Write a melody in future perfect tense.
I recently read an interview with philosopher Timothy Morton where he said something about language that resonated with how I think about musical composition as well:
Rail: It’s interesting how your writing style is very far-reaching, fluid, and lyrical, and I wonder how your background in Romantic literature and Shelley scholarship affects the way that you think about writing.
Morton: There’s a form question and a content question. Form is first. I love sentences. I’m an English literature scholar by training, and when you are an English literature scholar, you train to study sentences. I’m saying sentences rather than words because—I think I’ve said a few times—the atom of meaning is not the word. It’s like a subatomic level. The atom of meaning is the phrase, right? The art of writing and speaking is to put phrases together into sentences. There are really crummy sentences out there, and I think I would like to make some nice new sentences that don’t suck.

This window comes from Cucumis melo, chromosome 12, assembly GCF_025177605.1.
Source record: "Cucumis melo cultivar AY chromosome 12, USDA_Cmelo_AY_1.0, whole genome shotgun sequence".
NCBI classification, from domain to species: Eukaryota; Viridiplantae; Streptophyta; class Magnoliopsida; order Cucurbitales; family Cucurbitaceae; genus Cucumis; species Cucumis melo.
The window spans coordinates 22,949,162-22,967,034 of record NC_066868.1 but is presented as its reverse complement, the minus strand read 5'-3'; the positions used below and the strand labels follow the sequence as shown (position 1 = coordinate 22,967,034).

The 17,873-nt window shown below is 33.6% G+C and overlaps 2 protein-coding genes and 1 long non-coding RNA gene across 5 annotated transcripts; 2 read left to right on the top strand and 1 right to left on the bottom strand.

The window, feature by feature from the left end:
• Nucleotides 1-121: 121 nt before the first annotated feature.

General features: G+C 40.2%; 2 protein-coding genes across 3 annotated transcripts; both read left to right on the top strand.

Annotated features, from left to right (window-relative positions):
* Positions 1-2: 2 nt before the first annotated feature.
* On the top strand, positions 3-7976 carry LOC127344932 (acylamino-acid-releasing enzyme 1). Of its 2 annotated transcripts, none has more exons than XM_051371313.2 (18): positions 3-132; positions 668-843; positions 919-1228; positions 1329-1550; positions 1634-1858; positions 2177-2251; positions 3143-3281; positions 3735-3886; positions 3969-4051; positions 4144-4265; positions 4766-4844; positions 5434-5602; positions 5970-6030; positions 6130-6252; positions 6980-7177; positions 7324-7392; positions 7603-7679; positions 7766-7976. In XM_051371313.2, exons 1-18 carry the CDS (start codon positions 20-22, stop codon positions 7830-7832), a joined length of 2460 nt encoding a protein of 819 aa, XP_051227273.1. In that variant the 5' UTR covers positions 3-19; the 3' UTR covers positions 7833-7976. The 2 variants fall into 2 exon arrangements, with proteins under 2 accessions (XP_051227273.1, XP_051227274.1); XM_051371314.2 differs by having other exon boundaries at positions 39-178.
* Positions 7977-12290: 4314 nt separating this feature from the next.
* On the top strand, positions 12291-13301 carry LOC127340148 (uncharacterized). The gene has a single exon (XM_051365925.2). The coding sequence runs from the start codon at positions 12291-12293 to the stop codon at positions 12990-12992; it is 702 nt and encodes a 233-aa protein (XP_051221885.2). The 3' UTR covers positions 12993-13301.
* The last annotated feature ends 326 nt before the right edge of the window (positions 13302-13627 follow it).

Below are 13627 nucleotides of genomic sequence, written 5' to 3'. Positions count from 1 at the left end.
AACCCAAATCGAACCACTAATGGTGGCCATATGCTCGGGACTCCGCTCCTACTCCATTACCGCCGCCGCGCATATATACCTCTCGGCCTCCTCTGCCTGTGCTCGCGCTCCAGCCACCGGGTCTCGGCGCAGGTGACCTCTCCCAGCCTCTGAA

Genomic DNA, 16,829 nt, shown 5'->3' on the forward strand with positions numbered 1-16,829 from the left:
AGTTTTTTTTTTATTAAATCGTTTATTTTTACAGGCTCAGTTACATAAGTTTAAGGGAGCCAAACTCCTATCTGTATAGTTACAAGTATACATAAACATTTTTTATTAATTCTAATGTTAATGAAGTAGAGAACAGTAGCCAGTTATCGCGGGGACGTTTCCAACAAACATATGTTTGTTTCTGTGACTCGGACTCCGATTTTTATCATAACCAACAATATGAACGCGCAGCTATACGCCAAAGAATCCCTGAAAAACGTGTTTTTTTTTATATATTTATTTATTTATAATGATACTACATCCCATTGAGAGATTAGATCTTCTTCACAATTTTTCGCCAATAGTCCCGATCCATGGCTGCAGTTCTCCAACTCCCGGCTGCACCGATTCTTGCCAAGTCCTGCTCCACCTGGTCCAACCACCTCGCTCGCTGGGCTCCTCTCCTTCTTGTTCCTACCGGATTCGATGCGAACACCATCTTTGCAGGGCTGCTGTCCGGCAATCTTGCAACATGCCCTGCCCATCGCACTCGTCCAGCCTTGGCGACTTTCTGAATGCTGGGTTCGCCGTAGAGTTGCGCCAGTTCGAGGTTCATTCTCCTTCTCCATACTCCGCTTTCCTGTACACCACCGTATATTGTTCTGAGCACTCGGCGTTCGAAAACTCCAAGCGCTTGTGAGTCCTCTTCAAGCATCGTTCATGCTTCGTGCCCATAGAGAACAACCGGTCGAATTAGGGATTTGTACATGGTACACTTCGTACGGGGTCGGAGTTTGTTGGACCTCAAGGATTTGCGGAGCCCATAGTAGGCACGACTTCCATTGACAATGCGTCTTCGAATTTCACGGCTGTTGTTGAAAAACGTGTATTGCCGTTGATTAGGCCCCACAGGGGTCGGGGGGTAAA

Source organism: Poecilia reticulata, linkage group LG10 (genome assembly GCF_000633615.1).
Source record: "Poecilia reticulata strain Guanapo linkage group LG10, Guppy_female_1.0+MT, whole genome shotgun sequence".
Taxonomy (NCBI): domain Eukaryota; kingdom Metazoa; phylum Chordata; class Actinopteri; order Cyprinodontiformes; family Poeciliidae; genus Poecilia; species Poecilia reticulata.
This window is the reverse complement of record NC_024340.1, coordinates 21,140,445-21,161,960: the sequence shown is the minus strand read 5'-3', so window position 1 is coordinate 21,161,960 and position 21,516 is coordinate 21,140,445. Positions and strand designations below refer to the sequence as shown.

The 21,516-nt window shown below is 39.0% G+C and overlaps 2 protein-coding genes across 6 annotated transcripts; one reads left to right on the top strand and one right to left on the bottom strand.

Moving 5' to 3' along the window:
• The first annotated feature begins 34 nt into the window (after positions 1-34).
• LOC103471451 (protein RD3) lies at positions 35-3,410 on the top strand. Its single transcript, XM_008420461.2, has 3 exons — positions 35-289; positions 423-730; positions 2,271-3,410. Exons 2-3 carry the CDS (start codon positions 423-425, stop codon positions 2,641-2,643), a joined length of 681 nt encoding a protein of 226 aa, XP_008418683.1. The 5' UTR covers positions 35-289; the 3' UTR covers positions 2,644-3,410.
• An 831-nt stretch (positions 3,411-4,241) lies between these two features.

I do think that words are triggers – a title, a sampled voice or sound can evoke whole fields of associations – but the real compositional interest lies in how these „atoms“ are arranged in relation to each other – how they interact on sonic and conceptual levels to form bigger entities. As I wrote in a 2012 post called Expanding my grammar:
It seems to me, then, that at this point I am not that interested in ‘expanding my vocabulary as a musician’ – if pushed to stick with the analogy of language I’m much more interested in questioning, testing, manipulating and yes, expanding my grammars – the internal workings of music on all levels of form, structure and events.